The day I married my husband was one of the happiest days of my life. While true, that’s an unremarkable statement, one we’ve all probably uttered at one time or another. But for me there was a shadow behind it: the day I married my husband was the day I accepted that I would never walk into a Catholic church again.
One day about 10 years ago, the Martinez family, St. Louis parishioners, received a sample roll of toilet paper in the mail.
They had never received one before, and they have never received one since. To most of us, this might seem like an insignificant occurrence, but for Susan and Glenn and their children, it marked a definitive confirmation of a leap of faith they had just agreed to take.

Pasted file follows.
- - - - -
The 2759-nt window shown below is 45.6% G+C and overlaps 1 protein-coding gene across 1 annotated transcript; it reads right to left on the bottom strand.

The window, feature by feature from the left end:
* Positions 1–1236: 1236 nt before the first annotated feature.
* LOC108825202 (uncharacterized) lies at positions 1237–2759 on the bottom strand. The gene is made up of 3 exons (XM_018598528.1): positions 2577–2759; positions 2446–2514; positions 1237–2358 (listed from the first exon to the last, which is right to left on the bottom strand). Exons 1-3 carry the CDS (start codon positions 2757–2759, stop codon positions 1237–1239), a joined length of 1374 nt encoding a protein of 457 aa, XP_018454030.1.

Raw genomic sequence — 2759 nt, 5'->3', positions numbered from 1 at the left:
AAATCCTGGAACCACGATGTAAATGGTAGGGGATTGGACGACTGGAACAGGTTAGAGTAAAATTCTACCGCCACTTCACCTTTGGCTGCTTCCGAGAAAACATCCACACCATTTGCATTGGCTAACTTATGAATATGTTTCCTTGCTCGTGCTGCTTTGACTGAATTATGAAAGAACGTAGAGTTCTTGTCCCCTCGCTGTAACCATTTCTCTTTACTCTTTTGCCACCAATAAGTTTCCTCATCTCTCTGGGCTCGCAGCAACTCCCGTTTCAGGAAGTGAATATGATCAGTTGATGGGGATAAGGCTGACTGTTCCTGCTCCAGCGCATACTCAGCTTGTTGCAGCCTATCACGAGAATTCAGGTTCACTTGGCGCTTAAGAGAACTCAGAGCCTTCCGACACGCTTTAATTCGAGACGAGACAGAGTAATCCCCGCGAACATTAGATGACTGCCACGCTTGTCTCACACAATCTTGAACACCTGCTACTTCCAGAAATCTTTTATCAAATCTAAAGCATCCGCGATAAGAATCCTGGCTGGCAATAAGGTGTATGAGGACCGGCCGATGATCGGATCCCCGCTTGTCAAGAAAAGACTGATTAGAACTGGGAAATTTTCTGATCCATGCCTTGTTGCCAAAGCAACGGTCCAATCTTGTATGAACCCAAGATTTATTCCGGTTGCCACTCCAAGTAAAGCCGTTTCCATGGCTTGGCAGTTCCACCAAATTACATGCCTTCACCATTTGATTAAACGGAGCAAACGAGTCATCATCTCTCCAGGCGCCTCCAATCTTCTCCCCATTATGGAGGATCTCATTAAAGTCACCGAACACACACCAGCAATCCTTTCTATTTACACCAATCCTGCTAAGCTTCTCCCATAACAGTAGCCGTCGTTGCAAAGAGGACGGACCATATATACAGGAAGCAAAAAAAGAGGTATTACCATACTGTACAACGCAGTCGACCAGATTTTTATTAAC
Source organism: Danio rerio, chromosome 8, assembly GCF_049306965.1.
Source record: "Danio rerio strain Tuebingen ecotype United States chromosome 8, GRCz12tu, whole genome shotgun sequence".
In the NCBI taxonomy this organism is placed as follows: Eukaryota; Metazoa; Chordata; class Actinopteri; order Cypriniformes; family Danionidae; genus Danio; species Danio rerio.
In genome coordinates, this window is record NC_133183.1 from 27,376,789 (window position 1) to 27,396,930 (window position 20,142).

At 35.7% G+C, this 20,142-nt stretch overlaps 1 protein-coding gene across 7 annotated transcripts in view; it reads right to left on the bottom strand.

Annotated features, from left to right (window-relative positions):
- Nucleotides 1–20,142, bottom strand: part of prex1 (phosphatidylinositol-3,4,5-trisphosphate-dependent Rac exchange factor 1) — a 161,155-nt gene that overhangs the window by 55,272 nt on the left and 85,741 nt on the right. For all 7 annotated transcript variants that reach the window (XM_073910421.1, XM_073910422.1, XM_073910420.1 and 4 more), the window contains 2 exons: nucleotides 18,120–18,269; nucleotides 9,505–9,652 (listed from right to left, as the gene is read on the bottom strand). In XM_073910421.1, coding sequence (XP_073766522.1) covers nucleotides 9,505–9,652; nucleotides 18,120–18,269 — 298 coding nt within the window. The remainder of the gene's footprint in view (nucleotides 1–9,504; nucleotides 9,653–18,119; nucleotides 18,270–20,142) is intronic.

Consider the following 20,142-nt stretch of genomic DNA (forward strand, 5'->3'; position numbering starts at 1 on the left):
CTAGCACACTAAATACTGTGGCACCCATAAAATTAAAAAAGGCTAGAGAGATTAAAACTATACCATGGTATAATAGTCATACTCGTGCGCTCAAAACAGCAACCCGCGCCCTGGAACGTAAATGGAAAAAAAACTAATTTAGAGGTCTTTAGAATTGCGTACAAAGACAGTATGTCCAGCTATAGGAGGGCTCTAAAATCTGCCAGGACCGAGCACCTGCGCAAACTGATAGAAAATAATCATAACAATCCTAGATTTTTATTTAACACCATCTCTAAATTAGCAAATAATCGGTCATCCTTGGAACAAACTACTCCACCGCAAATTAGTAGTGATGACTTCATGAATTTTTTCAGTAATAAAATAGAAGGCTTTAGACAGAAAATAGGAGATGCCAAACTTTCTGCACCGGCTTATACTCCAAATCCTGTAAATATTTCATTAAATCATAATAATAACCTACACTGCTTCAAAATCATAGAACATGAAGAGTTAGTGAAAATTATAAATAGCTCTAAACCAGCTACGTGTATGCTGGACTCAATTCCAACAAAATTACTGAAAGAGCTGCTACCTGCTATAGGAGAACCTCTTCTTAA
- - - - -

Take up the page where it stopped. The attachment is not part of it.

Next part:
I am a member of what is commonly called the “sandwich generation,” still raising kids on one side and caring for aging parents on the other. Rolheiser’s 2014 book, The Sacred Fire, explores these three phases of life -- childhood, maturity, and aging -- from a spiritual perspective, outlining three stages of Christian discipleship that correspond to each of these generational stages